The 2009 harvest is now safely in the tanks after a strange summer, in fact we didn’t have a normal summer, average temperatures were a good 4 to 5 degrees centigrade cooler. This resulted in a longer ripening period which should be good for this year’s wines and all the early signs indicate this will be so.
This year’s Sauvignion Blanc has developed surprising characteristics with a greenness noticeable on the nose and the palate, most unusal for a warm climate sauvignon and very pleasing with a balanced acidity that gives a very fresh and lively taste.
We have made an unwooded Chardonnay for the first time in a fashion that attempts to emulate some of the style of North Italian Chardonnays, with good varietal character while remaining fruity, fresh and dry, without the overbearing use of wood.
Viognier, one of my favourites, is again showing signs of fresh apricot and peach, this dry wine is starting to show the character of the vineyard or terroir and we expect it to develop as the vines age, showing a more serious character and less of the exuberance of youth.
This year’s harvest of reds is still undergoing malolactic fermentation and causing the winemaker, Suzanne Miller pictured above, the usual headaches as the season drifts into the winter’s lower temperatures. First indications are for a lower alcohol with good colour, structure and body.
We have just bottled the first wine under the Schalkenbosch label. A 2006 southern Rhone style wine made from Shiraz, Grenache, Mouverdre, Cinsaut and Viognier. The wine spent 18 months in new and 2nd fill French and American oak before being transferred to older barrels to mature. This is a really good wine with full body, dense colour and a complex structure. The nose is very appealing and it is clear that we did not make enough of this big, fruity wine. Only 2200 bottles will be released in June. This maiden vintage will sell out very quickly and “Schalkenbosch Stratus” will only be available in years where it can match or better the 2006 vintage.
Speaking of winemakers headaches, the Baboon population were a real problem this year and still managed to do damage to the crop in spite of us having people patrolling the vineyards. They are clever enough to know when it is knock off time and how to get up earlier than the workforce. Baboons are really destructive, as they break off a bunch, take one bite, then throw the remainder away before moving on to the next. In desperation, we set a cage trap, which does not harm them, in order to try and capture and relocate them. The trap works on a simple trigger plate which the baboon must cross to get to the food, once triggered the door slams down and the Baboon must sit and wait until he is released. So far, this has not proved very effective but the cage did cause some excitement. I arrived at the trap early one morning to find a really annoyed large male porcupine. He didn’t understand that I was trying to help him get out and kept charging at me, tail first. Even though there was strong wire netting between us, it took quite a while to get the door open and let him out. He scuttled off somewhat imperiously, rattling his quills as he went. Some of the quills he left behind were a good half metre in length. I have not seen such a big and handsome specimen before. The porcupine’s tactic is to present his backside full of quills and rush backwards at a predator which is enough to put off any but the most hungry or the most stupid. In the wild a quill can inflict serious injury which often becomes infected and larger animals have been known to die as a result.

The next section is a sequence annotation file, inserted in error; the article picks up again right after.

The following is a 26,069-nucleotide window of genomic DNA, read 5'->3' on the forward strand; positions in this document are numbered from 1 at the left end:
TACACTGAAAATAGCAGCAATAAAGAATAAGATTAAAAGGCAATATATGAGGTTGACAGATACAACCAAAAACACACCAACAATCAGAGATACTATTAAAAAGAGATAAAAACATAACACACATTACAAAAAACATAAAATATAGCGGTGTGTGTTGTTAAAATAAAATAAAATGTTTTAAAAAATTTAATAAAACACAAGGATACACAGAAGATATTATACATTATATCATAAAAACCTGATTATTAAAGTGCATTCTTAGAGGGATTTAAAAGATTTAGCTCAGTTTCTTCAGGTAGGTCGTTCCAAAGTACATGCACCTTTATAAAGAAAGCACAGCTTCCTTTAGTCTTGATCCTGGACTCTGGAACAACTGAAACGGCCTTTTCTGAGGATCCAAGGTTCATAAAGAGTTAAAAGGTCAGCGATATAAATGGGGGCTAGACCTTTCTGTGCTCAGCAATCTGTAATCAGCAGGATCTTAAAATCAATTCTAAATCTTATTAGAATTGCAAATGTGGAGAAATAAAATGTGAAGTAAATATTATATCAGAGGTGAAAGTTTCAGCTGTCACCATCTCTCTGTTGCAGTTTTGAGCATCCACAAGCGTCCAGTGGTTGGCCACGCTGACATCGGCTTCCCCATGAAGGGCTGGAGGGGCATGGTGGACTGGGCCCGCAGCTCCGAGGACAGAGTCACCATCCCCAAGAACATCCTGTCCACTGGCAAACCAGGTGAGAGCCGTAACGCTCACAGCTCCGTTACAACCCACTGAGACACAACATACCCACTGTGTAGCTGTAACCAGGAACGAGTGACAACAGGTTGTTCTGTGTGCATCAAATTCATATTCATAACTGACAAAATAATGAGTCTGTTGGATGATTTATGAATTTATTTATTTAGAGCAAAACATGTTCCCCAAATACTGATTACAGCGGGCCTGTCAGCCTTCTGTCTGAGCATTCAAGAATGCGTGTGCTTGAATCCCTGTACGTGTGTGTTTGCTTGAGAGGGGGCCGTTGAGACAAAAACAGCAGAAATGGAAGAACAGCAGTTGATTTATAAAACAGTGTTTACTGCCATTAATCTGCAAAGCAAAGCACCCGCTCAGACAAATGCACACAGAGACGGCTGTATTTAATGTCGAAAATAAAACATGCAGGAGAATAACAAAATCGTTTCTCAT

The leopard population have also been active recently and the spoor of large male was seen 50m from the manor house, two days ago. These beautiful creatures are mainly nocturnal and there are several pairs living in the mountains behind the house and evidence of their presence is seen often. They appear to be rearing young families as the spoor of the cubs walking with their mother is also evident.
We were pleased to see our two Secretary birds back on the farm this month, these large and serious looking birds stride through the fields looking for snakes and rodents and are quite rare in this part of the country. In past seasons they have nested here and we hope they will do so again this year.
We have had the first rains of the season with a fall of 60mm being recorded last Saturday, they bring a freshness to the valley and evidence of new growth and life is everywhere. The cattle have started calving just in time to benefit from the new food supply, but elsewhere, trees are losing their leaves and the vines are almost dormant, waiting for the winter’s pruning.
For those of you who know Rusty the Ridgeback – more popular than his owners with the farm’s guests – he is well, though showing signs of age (like his owner) and getting a bit windy (not like his owner!). He still has a problem with Nelson, one of the gardeners whom he often chases, but he is not quite as dedicated as he used to be and soon retires to a shady spot after a couple of barks, growls and a few mock charges.
With warm wishes to all our friends!
Jill, Peter, Suzanne and Rusty